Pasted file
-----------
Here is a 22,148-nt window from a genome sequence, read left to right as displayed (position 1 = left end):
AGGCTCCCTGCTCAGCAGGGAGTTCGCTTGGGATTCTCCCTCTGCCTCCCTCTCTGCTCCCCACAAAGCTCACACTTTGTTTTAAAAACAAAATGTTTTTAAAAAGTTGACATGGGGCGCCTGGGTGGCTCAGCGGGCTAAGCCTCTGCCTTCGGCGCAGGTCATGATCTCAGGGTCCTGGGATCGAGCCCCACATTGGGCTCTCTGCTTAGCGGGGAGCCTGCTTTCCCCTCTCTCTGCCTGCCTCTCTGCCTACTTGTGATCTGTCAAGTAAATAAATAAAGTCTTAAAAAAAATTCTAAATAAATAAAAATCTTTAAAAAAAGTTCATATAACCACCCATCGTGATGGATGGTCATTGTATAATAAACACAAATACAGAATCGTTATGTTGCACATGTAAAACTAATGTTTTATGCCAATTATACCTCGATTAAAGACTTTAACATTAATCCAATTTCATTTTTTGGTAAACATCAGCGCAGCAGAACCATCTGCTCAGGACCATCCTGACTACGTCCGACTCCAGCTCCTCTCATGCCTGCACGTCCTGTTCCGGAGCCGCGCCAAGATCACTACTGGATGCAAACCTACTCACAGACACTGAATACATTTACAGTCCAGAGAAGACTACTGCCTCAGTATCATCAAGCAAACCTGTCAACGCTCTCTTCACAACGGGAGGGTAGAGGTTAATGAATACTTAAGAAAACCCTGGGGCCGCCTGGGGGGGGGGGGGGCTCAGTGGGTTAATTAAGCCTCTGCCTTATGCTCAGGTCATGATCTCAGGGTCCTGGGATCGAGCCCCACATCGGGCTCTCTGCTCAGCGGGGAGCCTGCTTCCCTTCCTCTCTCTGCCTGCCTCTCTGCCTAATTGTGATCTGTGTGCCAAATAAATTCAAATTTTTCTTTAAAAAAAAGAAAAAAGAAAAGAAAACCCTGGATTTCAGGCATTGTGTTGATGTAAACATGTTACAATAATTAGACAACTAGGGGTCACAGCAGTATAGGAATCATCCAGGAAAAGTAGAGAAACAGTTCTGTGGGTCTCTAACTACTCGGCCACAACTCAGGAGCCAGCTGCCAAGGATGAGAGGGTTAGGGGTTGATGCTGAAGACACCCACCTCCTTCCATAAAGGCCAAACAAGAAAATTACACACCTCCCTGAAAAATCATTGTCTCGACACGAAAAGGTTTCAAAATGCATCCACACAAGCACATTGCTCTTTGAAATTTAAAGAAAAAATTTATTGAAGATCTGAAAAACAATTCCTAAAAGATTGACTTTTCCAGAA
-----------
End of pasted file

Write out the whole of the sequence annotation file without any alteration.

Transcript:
Here is a 22,148-nt window from a genome sequence, read left to right as displayed (position 1 = left end):
AGGCTCCCTGCTCAGCAGGGAGTTCGCTTGGGATTCTCCCTCTGCCTCCCTCTCTGCTCCCCACAAAGCTCACACTTTGTTTTAAAAACAAAATGTTTTTAAAAAGTTGACATGGGGCGCCTGGGTGGCTCAGCGGGCTAAGCCTCTGCCTTCGGCGCAGGTCATGATCTCAGGGTCCTGGGATCGAGCCCCACATTGGGCTCTCTGCTTAGCGGGGAGCCTGCTTTCCCCTCTCTCTGCCTGCCTCTCTGCCTACTTGTGATCTGTCAAGTAAATAAATAAAGTCTTAAAAAAAATTCTAAATAAATAAAAATCTTTAAAAAAAGTTCATATAACCACCCATCGTGATGGATGGTCATTGTATAATAAACACAAATACAGAATCGTTATGTTGCACATGTAAAACTAATGTTTTATGCCAATTATACCTCGATTAAAGACTTTAACATTAATCCAATTTCATTTTTTGGTAAACATCAGCGCAGCAGAACCATCTGCTCAGGACCATCCTGACTACGTCCGACTCCAGCTCCTCTCATGCCTGCACGTCCTGTTCCGGAGCCGCGCCAAGATCACTACTGGATGCAAACCTACTCACAGACACTGAATACATTTACAGTCCAGAGAAGACTACTGCCTCAGTATCATCAAGCAAACCTGTCAACGCTCTCTTCACAACGGGAGGGTAGAGGTTAATGAATACTTAAGAAAACCCTGGGGCCGCCTGGGGGGGGGGGGGGCTCAGTGGGTTAATTAAGCCTCTGCCTTATGCTCAGGTCATGATCTCAGGGTCCTGGGATCGAGCCCCACATCGGGCTCTCTGCTCAGCGGGGAGCCTGCTTCCCTTCCTCTCTCTGCCTGCCTCTCTGCCTAATTGTGATCTGTGTGCCAAATAAATTCAAATTTTTCTTTAAAAAAAAGAAAAAAGAAAAGAAAACCCTGGATTTCAGGCATTGTGTTGATGTAAACATGTTACAATAATTAGACAACTAGGGGTCACAGCAGTATAGGAATCATCCAGGAAAAGTAGAGAAACAGTTCTGTGGGTCTCTAACTACTCGGCCACAACTCAGGAGCCAGCTGCCAAGGATGAGAGGGTTAGGGGTTGATGCTGAAGACACCCACCTCCTTCCATAAAGGCCAAACAAGAAAATTACACACCTCCCTGAAAAATCATTGTCTCGACACGAAAAGGTTTCAAAATGCATCCACACAAGCACATTGCTCTTTGAAATTTAAAGAAAAAATTTATTGAAGATCTGAAAAACAATTCCTAAAAGATTGACTTTTCCAGAA